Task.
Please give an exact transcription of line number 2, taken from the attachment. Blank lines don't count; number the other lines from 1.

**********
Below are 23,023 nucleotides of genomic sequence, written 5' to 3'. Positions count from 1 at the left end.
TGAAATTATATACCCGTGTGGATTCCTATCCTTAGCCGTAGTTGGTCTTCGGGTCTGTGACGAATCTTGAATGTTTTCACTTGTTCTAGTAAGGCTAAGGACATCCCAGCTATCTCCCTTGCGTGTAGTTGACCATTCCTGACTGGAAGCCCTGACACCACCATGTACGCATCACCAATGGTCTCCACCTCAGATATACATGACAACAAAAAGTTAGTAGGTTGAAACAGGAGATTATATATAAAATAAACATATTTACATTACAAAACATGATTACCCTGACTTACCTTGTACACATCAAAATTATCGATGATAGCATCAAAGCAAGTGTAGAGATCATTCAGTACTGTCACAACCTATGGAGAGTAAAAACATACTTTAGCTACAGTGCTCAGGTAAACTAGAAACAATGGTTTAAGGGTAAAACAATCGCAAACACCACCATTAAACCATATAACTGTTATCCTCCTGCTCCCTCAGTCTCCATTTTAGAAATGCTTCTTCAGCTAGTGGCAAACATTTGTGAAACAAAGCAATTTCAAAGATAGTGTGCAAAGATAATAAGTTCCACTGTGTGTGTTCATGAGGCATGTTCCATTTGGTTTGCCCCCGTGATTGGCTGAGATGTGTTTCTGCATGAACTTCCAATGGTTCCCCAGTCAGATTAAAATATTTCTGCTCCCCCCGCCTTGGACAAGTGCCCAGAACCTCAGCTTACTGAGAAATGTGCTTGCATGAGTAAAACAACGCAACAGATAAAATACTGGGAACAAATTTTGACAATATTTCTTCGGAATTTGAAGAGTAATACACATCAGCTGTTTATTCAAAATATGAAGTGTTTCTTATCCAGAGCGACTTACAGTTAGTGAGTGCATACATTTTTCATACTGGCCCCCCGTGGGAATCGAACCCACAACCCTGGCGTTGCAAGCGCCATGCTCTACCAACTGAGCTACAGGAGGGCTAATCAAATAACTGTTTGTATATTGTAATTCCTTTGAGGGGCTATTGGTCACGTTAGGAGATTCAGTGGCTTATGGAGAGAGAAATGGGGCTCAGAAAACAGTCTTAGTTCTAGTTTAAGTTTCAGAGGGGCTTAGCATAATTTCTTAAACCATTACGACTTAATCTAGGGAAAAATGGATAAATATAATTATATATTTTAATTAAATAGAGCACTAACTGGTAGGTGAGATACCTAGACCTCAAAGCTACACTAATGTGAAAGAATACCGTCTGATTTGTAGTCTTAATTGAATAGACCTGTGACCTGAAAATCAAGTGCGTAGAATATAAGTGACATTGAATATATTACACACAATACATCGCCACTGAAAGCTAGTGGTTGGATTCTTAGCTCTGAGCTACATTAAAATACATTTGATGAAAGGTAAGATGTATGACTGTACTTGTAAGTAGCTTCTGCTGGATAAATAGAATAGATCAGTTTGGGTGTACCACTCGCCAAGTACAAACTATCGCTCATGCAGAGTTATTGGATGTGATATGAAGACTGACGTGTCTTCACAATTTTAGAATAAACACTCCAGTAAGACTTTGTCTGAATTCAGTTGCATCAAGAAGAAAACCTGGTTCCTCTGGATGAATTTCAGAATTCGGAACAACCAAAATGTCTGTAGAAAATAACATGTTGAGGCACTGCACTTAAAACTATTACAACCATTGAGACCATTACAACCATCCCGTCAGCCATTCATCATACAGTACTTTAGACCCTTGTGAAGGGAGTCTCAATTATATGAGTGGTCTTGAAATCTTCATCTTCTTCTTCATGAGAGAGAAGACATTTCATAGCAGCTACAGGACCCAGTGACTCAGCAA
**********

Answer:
TGAAATTATATACCCGTGTGGATTCCTATCCTTAGCCGTAGTTGGTCTTCGGGTCTGTGACGAATCTTGAATGTTTTCACTTGTTCTAGTAAGGCTAAGGACATCCCAGCTATCTCCCTTGCGTGTAGTTGACCATTCCTGACTGGAAGCCCTGACACCACCATGTACGCATCACCAATGGTCTCCACCTCAGATATACATGACAACAAAAAGTTAGTAGGTTGAAACAGGAGATTATATATAAAATAAACATATTTACATTACAAAACATGATTACCCTGACTTACCTTGTACACATCAAAATTATCGATGATAGCATCAAAGCAAGTGTAGAGATCATTCAGTACTGTCACAACCTATGGAGAGTAAAAACATACTTTAGCTACAGTGCTCAGGTAAACTAGAAACAATGGTTTAAGGGTAAAACAATCGCAAACACCACCATTAAACCATATAACTGTTATCCTCCTGCTCCCTCAGTCTCCATTTTAGAAATGCTTCTTCAGCTAGTGGCAAACATTTGTGAAACAAAGCAATTTCAAAGATAGTGTGCAAAGATAATAAGTTCCACTGTGTGTGTTCATGAGGCATGTTCCATTTGGTTTGCCCCCGTGATTGGCTGAGATGTGTTTCTGCATGAACTTCCAATGGTTCCCCAGTCAGATTAAAATATTTCTGCTCCCCCCGCCTTGGACAAGTGCCCAGAACCTCAGCTTACTGAGAAATGTGCTTGCATGAGTAAAACAACGCAACAGATAAAATACTGGGAACAAATTTTGACAATATTTCTTCGGAATTTGAAGAGTAATACACATCAGCTGTTTATTCAAAATATGAAGTGTTTCTTATCCAGAGCGACTTACAGTTAGTGAGTGCATACATTTTTCATACTGGCCCCCCGTGGGAATCGAACCCACAACCCTGGCGTTGCAAGCGCCATGCTCTACCAACTGAGCTACAGGAGGGCTAATCAAATAACTGTTTGTATATTGTAATTCCTTTGAGGGGCTATTGGTCACGTTAGGAGATTCAGTGGCTTATGGAGAGAGAAATGGGGCTCAGAAAACAGTCTTAGTTCTAGTTTAAGTTTCAGAGGGGCTTAGCATAATTTCTTAAACCATTACGACTTAATCTAGGGAAAAATGGATAAATATAATTATATATTTTAATTAAATAGAGCACTAACTGGTAGGTGAGATACCTAGACCTCAAAGCTACACTAATGTGAAAGAATACCGTCTGATTTGTAGTCTTAATTGAATAGACCTGTGACCTGAAAATCAAGTGCGTAGAATATAAGTGACATTGAATATATTACACACAATACATCGCCACTGAAAGCTAGTGGTTGGATTCTTAGCTCTGAGCTACATTAAAATACATTTGATGAAAGGTAAGATGTATGACTGTACTTGTAAGTAGCTTCTGCTGGATAAATAGAATAGATCAGTTTGGGTGTACCACTCGCCAAGTACAAACTATCGCTCATGCAGAGTTATTGGATGTGATATGAAGACTGACGTGTCTTCACAATTTTAGAATAAACACTCCAGTAAGACTTTGTCTGAATTCAGTTGCATCAAGAAGAAAACCTGGTTCCTCTGGATGAATTTCAGAATTCGGAACAACCAAAATGTCTGTAGAAAATAACATGTTGAGGCACTGCACTTAAAACTATTACAACCATTGAGACCATTACAACCATCCCGTCAGCCATTCATCATACAGTACTTTAGACCCTTGTGAAGGGAGTCTCAATTATATGAGTGGTCTTGAAATCTTCATCTTCTTCTTCATGAGAGAGAAGACATTTCATAGCAGCTACAGGACCCAGTGACTCAGCAA